“LEVELS OF ALBUMIN, PREALBUMIN, TOTAL PROTEIN, INORGANIC PHOSPHATE AND PRESENCE OF KERATINOCYTES IN THE CYSTIC FLUID OF ODONTOGENIC KERATOCYSTS (KERATOCYSTIC ODONTOGENIC TUMORS) IN COMPARISON TO NONKERATINISING ODONTOGENIC CYSTS”
BRIEF RESUME OF THE INTENDED STUDY: 6.1) NEED FOR THE STUDY: Odontogenic keratocyst (Keratocystic odontogenic tumor) is a clinicopathologically distinct form of odontogenic cyst, known for its pathognomic microscopic features, aggressiveness and high recurrence rate.
Odontogenic Keratocysts classically exhibit several characteristic histologic features; a uniform thickness of epithelial lining composed of 6-10 cell layers with a well polarized basal cell layer and a parakeratinised luminal surface that is usually corrugated1
This lesion is now categorized as an odontogenic tumor according to the latest WHO recommendations because the mitotic activity of the epithelial cells is greater than that of odontogenic jaw cysts2.
Conservative methods of treatment such as enucleation and marsupilization, consistently have produced less than optimal results in OKC compared to that of nonkeratinising odontogenic cysts like dentigerous cyst and radicular cyst. Hence various surgical modalities were advised for an attempt to improve the recurrence rate like curretage, peripheral ostectomy, osseous reconstruction with or without continuity defect3.
Preoperative diagnosis of OKC improves the treatment outcome in formulating an appropriate treatment plan and adequately counseling the patients3.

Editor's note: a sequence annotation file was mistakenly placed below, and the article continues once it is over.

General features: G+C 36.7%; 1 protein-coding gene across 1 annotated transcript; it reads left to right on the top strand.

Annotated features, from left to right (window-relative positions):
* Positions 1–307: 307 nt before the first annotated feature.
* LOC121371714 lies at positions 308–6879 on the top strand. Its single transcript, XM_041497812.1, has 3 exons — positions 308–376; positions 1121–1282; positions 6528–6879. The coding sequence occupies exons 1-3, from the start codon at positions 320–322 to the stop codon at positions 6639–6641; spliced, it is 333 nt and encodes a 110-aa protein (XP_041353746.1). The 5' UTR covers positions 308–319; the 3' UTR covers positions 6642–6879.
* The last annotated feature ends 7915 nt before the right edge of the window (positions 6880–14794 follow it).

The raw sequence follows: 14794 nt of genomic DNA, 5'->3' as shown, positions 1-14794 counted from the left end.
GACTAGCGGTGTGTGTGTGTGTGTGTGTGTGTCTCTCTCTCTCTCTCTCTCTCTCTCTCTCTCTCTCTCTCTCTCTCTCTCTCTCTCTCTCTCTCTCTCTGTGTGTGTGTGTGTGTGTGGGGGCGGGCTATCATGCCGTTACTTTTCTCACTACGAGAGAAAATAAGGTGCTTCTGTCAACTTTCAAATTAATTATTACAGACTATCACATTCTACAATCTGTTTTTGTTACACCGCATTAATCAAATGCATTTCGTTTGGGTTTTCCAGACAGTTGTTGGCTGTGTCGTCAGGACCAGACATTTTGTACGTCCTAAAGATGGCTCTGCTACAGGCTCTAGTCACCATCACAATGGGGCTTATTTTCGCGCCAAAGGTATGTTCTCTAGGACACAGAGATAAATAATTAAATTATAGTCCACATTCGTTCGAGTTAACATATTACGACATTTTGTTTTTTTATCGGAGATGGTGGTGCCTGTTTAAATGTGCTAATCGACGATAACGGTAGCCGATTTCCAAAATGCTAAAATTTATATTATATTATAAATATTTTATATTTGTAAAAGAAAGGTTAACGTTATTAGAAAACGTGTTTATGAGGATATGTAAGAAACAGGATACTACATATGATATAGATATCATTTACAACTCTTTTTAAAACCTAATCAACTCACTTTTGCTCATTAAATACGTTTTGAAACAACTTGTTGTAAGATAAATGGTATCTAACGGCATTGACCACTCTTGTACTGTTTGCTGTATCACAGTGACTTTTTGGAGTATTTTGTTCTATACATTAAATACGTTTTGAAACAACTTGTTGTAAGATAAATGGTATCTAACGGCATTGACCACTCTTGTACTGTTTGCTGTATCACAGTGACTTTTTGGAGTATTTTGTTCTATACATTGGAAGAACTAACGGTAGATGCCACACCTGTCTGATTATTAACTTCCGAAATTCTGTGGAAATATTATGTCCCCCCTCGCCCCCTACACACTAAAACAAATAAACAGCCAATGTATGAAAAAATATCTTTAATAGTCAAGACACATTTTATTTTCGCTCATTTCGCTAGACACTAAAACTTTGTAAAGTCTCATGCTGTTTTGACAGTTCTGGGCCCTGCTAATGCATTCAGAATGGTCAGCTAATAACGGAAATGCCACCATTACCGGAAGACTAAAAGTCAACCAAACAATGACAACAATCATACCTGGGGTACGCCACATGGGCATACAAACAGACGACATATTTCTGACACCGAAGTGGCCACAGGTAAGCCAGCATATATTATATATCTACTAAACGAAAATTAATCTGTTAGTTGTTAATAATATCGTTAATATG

Studies have reported significant differences between the concentration of total protein, prealbumin, albumin as well as keratin and keratinocytes levels in cystic fluid of OKCs and other forms of odontogenic cysts4.
Very few studies have been conducted to determine the levels of inorganic phosphate and cytological aspects of the fluid for the preoperative diagnosis of the odontogenic keratocyst.
Hence the present study is planned to evaluate the level of albumin, prealbumin, total protein, inorganic phosphate and presence of keratinocytes in the cystic fluid to diagnose and appropriately plan the treatment of odontogenic keratocysts and other odontogenic cysts.
6.2 REVIEW OF LITERATURE:
The fluid of 44 dental cysts, 19 dentigerous cysts, 36 odontogenic keratocysts and 12 ameloblastomas have been investigated. The incidence of epithelial cells, inflammatory cells, cholesterol crystals and bacteria was recorded in smears. There was high incidence of epithelial cells and albumin levels in OKC and not in other lesions. The amount of total protein level was low as compared to other cysts4.
Cystic fluid from 17 odontogenic keratocysts and 71 non-keratinizing dental cysts was analysed for major fraction with a mobility anodal to albumin on electrophoresis. They found that the fluid contained a lower concentration of soluble protein. The prealbumin band seen in 7 of the 17 odontogenic keratocysts was not seen in a series of 71 non-keratinizing dental cysts5.